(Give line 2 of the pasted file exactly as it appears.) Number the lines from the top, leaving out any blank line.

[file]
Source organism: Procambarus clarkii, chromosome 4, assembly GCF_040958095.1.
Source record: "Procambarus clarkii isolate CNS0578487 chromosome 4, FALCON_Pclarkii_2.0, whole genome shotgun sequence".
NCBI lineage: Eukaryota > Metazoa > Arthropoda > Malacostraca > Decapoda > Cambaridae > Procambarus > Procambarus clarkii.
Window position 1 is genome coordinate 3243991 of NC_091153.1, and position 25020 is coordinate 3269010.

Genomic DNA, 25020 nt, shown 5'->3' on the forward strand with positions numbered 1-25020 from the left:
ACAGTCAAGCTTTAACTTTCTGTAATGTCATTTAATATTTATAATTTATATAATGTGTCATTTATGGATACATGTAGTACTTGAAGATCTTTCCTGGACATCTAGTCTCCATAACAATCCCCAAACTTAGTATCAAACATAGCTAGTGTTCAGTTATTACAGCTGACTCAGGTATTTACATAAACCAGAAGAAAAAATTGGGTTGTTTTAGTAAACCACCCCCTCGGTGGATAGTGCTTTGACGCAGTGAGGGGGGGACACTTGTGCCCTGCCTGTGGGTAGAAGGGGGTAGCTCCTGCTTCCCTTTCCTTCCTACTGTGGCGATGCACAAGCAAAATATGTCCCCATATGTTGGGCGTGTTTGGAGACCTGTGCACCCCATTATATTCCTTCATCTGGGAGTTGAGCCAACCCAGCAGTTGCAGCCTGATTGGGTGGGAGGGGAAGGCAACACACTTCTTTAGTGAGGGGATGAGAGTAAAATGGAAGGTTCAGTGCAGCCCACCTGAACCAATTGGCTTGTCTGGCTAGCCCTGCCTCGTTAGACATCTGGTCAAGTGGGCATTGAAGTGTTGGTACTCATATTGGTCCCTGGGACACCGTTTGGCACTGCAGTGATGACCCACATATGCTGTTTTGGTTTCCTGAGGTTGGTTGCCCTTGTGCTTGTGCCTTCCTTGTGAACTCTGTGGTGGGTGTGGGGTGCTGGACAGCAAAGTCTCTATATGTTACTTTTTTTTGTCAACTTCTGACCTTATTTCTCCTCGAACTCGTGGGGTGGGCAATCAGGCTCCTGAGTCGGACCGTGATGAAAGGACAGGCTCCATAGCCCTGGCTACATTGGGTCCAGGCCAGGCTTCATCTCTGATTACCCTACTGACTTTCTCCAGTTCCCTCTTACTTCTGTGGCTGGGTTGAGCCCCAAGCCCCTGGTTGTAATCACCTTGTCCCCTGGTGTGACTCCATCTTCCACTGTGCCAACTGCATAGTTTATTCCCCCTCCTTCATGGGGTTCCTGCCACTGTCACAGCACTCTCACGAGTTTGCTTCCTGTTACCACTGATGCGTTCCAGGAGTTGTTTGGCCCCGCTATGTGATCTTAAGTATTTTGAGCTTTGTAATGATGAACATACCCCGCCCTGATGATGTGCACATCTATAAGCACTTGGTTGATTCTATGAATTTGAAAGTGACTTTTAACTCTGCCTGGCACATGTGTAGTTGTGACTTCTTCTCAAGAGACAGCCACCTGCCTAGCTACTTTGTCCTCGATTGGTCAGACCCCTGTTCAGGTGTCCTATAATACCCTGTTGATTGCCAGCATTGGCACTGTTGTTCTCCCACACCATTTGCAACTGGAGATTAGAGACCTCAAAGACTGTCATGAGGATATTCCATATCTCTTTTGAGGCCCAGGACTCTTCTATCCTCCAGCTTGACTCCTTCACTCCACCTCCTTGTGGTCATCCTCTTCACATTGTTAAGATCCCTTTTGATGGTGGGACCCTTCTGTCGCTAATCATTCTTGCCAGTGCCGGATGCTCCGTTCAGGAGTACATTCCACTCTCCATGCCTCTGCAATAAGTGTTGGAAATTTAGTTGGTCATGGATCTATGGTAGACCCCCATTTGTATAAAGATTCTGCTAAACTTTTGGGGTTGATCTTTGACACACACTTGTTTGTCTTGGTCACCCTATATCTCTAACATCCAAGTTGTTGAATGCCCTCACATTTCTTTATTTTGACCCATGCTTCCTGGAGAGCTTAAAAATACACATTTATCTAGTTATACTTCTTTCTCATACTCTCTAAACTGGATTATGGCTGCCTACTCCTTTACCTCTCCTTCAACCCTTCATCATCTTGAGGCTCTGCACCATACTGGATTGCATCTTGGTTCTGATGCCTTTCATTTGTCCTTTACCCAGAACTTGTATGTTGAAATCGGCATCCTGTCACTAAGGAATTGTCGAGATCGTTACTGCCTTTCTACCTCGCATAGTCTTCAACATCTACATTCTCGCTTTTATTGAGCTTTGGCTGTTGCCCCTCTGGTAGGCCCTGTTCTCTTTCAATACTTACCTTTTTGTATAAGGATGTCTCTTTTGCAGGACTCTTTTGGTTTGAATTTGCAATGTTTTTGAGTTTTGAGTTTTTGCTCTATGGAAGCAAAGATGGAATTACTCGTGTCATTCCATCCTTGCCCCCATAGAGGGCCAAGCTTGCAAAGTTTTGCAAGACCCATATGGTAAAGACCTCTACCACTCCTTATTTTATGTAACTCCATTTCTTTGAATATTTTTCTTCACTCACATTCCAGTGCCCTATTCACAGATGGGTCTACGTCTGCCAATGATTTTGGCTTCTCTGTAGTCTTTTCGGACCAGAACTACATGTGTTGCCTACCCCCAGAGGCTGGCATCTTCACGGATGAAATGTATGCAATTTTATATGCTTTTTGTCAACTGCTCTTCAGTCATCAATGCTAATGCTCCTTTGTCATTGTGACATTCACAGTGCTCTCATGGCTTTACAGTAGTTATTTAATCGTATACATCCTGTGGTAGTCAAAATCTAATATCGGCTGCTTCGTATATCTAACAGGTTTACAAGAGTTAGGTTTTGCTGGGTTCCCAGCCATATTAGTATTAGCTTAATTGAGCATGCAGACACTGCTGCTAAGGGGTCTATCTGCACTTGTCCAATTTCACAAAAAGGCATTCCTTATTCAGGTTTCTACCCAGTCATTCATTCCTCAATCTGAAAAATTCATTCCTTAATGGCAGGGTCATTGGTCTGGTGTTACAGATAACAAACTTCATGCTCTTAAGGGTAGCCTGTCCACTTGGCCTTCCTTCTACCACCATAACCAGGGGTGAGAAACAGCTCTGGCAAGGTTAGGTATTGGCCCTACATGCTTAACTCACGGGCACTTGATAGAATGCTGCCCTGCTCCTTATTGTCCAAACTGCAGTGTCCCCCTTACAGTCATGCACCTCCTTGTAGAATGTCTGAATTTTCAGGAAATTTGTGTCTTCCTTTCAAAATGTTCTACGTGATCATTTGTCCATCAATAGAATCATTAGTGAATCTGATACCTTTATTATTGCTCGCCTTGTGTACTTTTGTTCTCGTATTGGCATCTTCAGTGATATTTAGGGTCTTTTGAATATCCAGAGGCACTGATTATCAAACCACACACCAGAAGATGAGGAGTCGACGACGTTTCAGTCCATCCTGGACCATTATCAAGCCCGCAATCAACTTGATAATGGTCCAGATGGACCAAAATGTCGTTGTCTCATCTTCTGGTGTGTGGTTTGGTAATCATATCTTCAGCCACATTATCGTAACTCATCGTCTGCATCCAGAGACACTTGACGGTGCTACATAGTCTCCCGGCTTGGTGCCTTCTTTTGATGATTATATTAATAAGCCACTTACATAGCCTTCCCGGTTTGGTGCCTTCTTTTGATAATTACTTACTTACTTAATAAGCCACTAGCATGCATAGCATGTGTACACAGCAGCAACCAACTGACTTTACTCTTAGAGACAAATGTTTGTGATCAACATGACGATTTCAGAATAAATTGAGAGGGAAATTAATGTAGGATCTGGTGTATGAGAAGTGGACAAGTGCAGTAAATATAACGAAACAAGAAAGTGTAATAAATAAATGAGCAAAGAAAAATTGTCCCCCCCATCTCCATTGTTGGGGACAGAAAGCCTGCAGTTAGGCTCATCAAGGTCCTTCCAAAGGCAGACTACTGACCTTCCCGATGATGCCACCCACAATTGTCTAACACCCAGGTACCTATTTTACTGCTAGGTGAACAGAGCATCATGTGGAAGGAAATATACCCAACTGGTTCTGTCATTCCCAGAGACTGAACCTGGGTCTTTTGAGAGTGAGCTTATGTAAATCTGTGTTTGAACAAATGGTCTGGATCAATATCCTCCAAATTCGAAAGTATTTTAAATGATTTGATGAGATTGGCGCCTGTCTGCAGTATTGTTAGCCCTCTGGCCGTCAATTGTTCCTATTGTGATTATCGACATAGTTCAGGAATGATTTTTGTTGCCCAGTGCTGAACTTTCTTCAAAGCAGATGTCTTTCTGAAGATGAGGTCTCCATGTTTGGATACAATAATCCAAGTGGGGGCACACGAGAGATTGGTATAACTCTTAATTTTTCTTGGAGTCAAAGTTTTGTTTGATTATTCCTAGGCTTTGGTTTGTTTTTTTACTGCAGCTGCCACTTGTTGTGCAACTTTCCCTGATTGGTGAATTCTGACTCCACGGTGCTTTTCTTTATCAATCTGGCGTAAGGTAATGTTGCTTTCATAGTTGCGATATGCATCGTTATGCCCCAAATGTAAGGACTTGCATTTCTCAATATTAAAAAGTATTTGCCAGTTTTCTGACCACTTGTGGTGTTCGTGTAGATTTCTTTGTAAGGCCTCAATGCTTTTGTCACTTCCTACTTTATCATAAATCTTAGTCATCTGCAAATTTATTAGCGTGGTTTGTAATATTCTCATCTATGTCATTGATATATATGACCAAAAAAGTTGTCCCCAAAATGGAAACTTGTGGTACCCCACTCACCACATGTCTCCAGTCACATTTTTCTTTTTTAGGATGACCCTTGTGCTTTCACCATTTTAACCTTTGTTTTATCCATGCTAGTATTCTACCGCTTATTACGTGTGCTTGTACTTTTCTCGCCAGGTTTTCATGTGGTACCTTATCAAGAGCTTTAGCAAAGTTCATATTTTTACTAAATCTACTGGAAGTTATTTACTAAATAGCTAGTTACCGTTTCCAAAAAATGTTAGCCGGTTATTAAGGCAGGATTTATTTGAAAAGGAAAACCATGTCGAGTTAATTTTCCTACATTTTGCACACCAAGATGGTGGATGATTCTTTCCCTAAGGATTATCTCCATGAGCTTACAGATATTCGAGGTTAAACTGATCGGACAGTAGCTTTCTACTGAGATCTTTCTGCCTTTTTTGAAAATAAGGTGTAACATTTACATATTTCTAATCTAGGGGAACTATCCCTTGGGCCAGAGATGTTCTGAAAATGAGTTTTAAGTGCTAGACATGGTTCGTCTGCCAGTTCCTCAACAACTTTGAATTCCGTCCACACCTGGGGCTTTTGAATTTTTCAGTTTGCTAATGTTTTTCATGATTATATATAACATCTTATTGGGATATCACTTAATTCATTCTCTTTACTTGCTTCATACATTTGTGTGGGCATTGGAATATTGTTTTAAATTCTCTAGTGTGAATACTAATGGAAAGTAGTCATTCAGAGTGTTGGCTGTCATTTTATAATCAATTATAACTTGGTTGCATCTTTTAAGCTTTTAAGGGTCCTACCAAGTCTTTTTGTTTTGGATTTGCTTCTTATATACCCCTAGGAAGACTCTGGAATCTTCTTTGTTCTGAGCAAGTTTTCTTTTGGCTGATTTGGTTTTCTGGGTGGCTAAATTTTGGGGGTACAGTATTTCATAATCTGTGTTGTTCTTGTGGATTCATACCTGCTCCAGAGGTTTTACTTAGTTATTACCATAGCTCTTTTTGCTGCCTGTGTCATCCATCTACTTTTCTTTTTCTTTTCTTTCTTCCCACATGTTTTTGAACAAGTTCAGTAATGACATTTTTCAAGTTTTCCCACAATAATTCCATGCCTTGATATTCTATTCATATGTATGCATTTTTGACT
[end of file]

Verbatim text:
Source record: "Procambarus clarkii isolate CNS0578487 chromosome 4, FALCON_Pclarkii_2.0, whole genome shotgun sequence".